Be sure to view the entire email address, not just the sender line. The email address and domain attached to it tells the most about where the message came from. Sometimes an inbox displays a name, like ‘American Express’ which is widely known. When crooks create their bogus email addresses, they often have the choice to select the display name. This name doesn’t need to relate to the email address but it will show up in your inbox. The example below highlights American Express, a financial creditor.
The Domain Name Is Misspelled
This problem is rooted in the fact that anyone can buy a domain name from a host site. And although every domain name must be unique, there are plenty of ways to create addresses that get around this. In the example below, an email comes through from SunTrust, a banking institution. However, take a closer look at the domain spelling. Unfortunately, simply including SunTrust anywhere in the message is often enough to trick people. They might glance at the word “SunTust” in the email address and be satisfied, or simply not understand the difference between the domain name and the local part of an email address.
Unsolicited Links Or Attachments
As we’ve seen already, scam emails come in many forms. But no matter how they’re delivered, nearly all contain a “payload” to incur damage. A payload is malicious code that causes harm to a targeted victim. This will either be an infected attachment that you’re asked to download or a link to a fake website. The purpose of this information is to capture sensitive data such as login credentials, credit card details, phone numbers and account numbers. When in doubt, contact the sender through another form of communication and ask them to confirm it’s them.
You can usually spot a suspicious link if the destination address doesn’t match the context of the rest of the email. For example, if you receive an email from PayPal, you would expect the link to direct you towards an address that begins ‘Paypal.com’. However, many emails now hide the destination address in a button. Because of this fact, it’s not immediately obvious where the link goes to. In this example, you would probably know that something was suspicious if you saw the destination address in the email.
Unfortunately, the rest of the message is pretty convincing, prompting you to click the link without much thought. To be sure that you don’t fall for this, you must train yourself and employees to check links before opening them.
This is fairly straightforward and easy thing to do. If you are on a computer, just hover your mouse over the link and the destination address will appear. If it doesn’t pop up in hover format, it will show in the small bar at the bottom of your web browser. When you’re on a mobile device, hold down the link (being careful not to select it!) This will prompt a pop-up containing the link.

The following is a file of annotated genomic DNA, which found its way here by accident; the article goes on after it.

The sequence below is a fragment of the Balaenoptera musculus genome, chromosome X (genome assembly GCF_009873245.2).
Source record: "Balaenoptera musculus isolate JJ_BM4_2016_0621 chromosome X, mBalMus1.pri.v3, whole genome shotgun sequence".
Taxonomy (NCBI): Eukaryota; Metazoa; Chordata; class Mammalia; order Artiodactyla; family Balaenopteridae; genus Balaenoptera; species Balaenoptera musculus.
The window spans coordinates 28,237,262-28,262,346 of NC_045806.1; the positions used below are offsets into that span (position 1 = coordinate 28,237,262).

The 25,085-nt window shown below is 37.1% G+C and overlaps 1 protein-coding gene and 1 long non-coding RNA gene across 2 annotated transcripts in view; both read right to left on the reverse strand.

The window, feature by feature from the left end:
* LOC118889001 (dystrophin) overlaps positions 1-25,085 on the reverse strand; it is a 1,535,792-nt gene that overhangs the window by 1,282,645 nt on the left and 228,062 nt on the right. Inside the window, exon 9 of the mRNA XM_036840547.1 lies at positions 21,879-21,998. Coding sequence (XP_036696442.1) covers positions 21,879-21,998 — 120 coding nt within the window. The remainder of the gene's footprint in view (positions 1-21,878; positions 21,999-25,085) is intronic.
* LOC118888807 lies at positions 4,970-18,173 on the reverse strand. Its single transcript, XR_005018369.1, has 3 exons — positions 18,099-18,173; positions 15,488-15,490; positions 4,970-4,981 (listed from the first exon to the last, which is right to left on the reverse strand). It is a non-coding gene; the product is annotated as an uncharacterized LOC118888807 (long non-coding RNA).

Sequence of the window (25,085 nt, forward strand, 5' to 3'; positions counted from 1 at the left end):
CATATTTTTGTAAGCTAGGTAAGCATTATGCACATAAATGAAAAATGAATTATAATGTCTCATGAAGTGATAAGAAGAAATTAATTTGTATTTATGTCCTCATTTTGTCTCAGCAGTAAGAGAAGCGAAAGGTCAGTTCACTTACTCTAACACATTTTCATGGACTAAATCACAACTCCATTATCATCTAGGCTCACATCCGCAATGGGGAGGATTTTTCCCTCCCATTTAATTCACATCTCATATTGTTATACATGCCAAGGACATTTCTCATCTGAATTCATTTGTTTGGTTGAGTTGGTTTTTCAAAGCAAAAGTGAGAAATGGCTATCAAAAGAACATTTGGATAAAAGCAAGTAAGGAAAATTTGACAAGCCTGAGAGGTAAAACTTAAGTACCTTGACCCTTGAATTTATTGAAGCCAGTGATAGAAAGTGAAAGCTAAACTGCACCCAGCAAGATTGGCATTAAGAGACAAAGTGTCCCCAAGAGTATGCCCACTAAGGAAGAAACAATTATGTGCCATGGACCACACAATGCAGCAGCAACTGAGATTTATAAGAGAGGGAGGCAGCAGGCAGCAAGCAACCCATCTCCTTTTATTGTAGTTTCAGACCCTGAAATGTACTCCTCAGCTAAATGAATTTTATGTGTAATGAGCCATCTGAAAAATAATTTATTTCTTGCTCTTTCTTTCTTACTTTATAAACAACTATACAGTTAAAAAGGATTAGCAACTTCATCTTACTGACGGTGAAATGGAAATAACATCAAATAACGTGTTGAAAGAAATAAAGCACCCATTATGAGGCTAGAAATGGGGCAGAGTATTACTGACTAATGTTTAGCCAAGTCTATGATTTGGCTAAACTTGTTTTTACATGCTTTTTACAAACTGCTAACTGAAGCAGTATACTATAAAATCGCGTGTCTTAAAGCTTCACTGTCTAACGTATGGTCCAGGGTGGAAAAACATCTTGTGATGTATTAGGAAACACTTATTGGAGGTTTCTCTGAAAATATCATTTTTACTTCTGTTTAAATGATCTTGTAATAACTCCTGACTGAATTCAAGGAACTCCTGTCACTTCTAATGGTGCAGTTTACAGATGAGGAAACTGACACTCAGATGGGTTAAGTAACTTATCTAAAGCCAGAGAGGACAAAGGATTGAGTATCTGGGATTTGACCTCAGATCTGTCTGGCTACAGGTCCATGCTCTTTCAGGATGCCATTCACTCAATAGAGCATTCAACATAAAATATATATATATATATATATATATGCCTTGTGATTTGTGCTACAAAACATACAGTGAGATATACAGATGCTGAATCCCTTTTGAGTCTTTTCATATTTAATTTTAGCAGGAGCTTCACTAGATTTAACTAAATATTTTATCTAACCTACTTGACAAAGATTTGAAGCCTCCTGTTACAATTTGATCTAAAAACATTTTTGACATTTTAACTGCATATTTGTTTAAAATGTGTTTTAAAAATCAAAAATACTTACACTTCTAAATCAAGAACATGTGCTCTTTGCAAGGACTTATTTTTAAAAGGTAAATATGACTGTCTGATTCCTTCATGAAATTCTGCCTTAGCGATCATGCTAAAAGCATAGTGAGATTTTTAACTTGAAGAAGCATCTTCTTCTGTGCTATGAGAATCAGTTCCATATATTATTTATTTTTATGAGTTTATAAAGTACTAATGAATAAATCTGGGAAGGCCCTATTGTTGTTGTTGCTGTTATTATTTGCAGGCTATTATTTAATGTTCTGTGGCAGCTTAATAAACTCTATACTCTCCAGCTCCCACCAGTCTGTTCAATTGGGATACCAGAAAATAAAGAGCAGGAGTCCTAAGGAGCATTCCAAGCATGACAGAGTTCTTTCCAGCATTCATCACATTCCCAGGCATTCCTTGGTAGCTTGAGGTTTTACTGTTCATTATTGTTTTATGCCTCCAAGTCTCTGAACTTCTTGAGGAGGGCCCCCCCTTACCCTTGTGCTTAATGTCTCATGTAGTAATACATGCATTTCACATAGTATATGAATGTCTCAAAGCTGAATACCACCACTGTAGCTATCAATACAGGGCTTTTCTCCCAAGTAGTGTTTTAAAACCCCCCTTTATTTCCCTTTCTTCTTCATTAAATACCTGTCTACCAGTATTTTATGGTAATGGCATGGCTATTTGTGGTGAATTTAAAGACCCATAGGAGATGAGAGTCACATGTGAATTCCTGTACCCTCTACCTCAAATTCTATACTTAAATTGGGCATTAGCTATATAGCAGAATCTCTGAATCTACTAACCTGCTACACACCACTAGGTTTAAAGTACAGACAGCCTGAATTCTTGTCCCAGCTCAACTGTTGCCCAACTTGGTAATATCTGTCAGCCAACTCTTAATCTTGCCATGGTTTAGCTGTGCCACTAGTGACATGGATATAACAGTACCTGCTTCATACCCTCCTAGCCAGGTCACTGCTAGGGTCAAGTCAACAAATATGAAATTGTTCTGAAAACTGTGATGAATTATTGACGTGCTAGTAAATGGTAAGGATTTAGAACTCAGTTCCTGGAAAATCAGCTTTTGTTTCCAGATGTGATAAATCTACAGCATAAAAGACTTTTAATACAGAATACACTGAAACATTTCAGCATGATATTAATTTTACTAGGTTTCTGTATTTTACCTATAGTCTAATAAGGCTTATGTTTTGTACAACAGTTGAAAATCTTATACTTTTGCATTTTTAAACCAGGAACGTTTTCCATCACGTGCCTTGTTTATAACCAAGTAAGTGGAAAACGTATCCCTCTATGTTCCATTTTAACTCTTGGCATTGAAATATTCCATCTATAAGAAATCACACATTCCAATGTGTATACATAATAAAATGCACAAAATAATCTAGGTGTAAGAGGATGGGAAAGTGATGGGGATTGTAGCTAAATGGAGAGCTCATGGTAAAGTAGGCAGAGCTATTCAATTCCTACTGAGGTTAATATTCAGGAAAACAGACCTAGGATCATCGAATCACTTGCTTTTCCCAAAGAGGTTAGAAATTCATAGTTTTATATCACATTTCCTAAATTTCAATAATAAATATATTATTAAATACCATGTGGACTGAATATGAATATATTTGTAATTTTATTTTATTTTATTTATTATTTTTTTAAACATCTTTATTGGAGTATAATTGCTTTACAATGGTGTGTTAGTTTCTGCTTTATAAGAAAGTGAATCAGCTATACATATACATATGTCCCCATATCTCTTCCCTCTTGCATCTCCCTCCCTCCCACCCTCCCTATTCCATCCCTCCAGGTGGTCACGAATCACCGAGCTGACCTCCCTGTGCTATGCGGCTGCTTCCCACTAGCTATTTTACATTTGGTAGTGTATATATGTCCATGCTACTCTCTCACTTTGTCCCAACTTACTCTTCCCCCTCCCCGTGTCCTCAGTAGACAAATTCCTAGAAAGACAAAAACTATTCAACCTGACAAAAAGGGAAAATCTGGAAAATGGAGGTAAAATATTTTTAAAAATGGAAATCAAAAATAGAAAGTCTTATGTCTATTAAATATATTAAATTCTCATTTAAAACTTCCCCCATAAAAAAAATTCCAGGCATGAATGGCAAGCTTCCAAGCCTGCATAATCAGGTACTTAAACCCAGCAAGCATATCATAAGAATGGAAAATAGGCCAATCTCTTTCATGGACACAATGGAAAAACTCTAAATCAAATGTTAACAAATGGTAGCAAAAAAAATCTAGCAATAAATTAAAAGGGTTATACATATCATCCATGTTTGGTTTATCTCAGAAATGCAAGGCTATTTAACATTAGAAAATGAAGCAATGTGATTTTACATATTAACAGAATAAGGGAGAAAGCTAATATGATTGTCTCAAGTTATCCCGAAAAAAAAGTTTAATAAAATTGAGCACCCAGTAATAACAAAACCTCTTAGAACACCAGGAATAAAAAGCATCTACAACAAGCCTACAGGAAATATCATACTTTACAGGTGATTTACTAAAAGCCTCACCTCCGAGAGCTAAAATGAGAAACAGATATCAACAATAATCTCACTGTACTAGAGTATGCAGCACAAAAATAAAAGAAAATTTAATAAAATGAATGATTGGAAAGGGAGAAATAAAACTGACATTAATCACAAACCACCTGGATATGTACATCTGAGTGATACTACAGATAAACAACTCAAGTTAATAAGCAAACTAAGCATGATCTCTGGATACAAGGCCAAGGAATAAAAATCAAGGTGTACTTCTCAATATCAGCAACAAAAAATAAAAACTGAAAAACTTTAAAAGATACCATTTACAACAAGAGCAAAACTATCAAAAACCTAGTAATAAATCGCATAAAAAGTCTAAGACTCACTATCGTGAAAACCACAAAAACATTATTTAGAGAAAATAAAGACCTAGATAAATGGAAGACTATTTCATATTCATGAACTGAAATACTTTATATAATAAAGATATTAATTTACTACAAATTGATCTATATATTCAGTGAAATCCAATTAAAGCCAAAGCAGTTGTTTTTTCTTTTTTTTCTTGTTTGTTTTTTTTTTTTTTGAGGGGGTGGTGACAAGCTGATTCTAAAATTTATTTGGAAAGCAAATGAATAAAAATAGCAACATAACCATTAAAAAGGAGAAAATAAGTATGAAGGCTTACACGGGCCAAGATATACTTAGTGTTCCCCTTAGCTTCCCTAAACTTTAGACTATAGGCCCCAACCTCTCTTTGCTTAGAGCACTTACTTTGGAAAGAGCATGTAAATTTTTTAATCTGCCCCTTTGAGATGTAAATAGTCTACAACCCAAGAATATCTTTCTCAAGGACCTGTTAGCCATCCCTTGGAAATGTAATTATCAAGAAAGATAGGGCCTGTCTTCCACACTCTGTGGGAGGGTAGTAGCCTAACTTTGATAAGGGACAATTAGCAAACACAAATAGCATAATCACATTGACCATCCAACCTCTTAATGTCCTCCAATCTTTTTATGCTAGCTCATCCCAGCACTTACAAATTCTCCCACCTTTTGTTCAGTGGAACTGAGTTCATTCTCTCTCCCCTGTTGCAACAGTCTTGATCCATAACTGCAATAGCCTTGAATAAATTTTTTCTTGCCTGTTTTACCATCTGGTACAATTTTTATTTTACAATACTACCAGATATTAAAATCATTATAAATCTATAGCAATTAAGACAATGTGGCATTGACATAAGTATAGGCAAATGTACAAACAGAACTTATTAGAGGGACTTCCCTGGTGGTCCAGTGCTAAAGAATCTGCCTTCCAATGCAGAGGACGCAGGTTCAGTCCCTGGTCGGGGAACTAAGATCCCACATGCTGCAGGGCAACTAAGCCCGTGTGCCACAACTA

Often times, when an unsolicited attachment is included in an email from an unknown source, it is infected. It is usually a seemingly benign document that actually contains malware. In a typical example, the phisher claims to be sending an invoice or pricing sheet. Once opened, they’ll see that the invoice isn’t intended for them, but it’s too late. The document unleashes malware on the victim’s computer, which does any number of devious activities. It is advisable to never open an attachment unless you are fully confident in who is sending it. But even then, look out for anything suspicious in the attachment. For example, if you receive a pop-up warning about the file’s legitimacy or the application asks you to adjust your settings, then don’t proceed.
The Message Is Threatening Or Wants You To Act Immediately
One thing scammers know is that most of us tend to procrastinate. We receive an email giving us important news, and we choose to act on it later. But the more time you think about something, the more likely you are to notice when things don’t add up. Sometimes you realize this company’s form of contact is a different email address, or you may speak to a colleague directly and it turns out they didn’t send you a document. Nonetheless, revisiting the message can help you discover its true nature. Take for instance, this email that claims a photo on your website is under copyright and they can sue you.
You may be a bit shocked and want to get to the bottom of this issue. So curious, that you may click on the link attached that claims to reveal which photo they’re referring to. That’s why so many scams request that you act now or else it will be too late. If you haven’t noticed, this quality has been evident in nearly every example. Don’t fall victim, arm yourself and your employees!